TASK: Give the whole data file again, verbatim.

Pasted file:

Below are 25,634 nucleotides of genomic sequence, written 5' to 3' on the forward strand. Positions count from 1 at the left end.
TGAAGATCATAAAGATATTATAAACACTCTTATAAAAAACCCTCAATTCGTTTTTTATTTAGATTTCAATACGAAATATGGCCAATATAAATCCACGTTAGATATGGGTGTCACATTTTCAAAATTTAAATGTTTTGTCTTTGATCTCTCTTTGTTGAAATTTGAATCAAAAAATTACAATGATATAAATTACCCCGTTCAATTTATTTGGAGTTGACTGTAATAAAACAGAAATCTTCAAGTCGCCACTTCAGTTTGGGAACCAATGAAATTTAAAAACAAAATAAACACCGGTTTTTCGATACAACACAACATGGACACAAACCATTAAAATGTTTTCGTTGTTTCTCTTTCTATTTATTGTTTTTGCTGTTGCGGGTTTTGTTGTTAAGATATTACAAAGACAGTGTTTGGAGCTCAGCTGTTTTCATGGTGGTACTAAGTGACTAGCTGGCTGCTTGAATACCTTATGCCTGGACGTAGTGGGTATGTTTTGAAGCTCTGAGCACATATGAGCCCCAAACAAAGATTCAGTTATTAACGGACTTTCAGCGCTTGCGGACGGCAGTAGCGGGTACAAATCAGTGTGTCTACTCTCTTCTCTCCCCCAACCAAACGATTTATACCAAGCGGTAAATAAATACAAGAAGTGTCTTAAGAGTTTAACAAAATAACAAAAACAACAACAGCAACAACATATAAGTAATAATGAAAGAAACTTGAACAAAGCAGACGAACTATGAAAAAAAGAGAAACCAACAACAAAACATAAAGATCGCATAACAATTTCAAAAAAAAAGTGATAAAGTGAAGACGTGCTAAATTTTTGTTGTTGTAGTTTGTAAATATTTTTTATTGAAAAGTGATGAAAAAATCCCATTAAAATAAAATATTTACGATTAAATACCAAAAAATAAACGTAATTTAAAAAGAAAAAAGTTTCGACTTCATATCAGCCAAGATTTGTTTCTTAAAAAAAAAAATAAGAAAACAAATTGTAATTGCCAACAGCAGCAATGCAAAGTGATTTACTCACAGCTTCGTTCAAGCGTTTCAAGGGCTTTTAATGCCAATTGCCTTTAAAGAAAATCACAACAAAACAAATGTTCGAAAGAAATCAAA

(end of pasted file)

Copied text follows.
Below are 25,634 nucleotides of genomic sequence, written 5' to 3' on the forward strand. Positions count from 1 at the left end.
TGAAGATCATAAAGATATTATAAACACTCTTATAAAAAACCCTCAATTCGTTTTTTATTTAGATTTCAATACGAAATATGGCCAATATAAATCCACGTTAGATATGGGTGTCACATTTTCAAAATTTAAATGTTTTGTCTTTGATCTCTCTTTGTTGAAATTTGAATCAAAAAATTACAATGATATAAATTACCCCGTTCAATTTATTTGGAGTTGACTGTAATAAAACAGAAATCTTCAAGTCGCCACTTCAGTTTGGGAACCAATGAAATTTAAAAACAAAATAAACACCGGTTTTTCGATACAACACAACATGGACACAAACCATTAAAATGTTTTCGTTGTTTCTCTTTCTATTTATTGTTTTTGCTGTTGCGGGTTTTGTTGTTAAGATATTACAAAGACAGTGTTTGGAGCTCAGCTGTTTTCATGGTGGTACTAAGTGACTAGCTGGCTGCTTGAATACCTTATGCCTGGACGTAGTGGGTATGTTTTGAAGCTCTGAGCACATATGAGCCCCAAACAAAGATTCAGTTATTAACGGACTTTCAGCGCTTGCGGACGGCAGTAGCGGGTACAAATCAGTGTGTCTACTCTCTTCTCTCCCCCAACCAAACGATTTATACCAAGCGGTAAATAAATACAAGAAGTGTCTTAAGAGTTTAACAAAATAACAAAAACAACAACAGCAACAACATATAAGTAATAATGAAAGAAACTTGAACAAAGCAGACGAACTATGAAAAAAAGAGAAACCAACAACAAAACATAAAGATCGCATAACAATTTCAAAAAAAAAGTGATAAAGTGAAGACGTGCTAAATTTTTGTTGTTGTAGTTTGTAAATATTTTTTATTGAAAAGTGATGAAAAAATCCCATTAAAATAAAATATTTACGATTAAATACCAAAAAATAAACGTAATTTAAAAAGAAAAAAGTTTCGACTTCATATCAGCCAAGATTTGTTTCTTAAAAAAAAAAATAAGAAAACAAATTGTAATTGCCAACAGCAGCAATGCAAAGTGATTTACTCACAGCTTCGTTCAAGCGTTTCAAGGGCTTTTAATGCCAATTGCCTTTAAAGAAAATCACAACAAAACAAATGTTCGAAAGAAATCAAA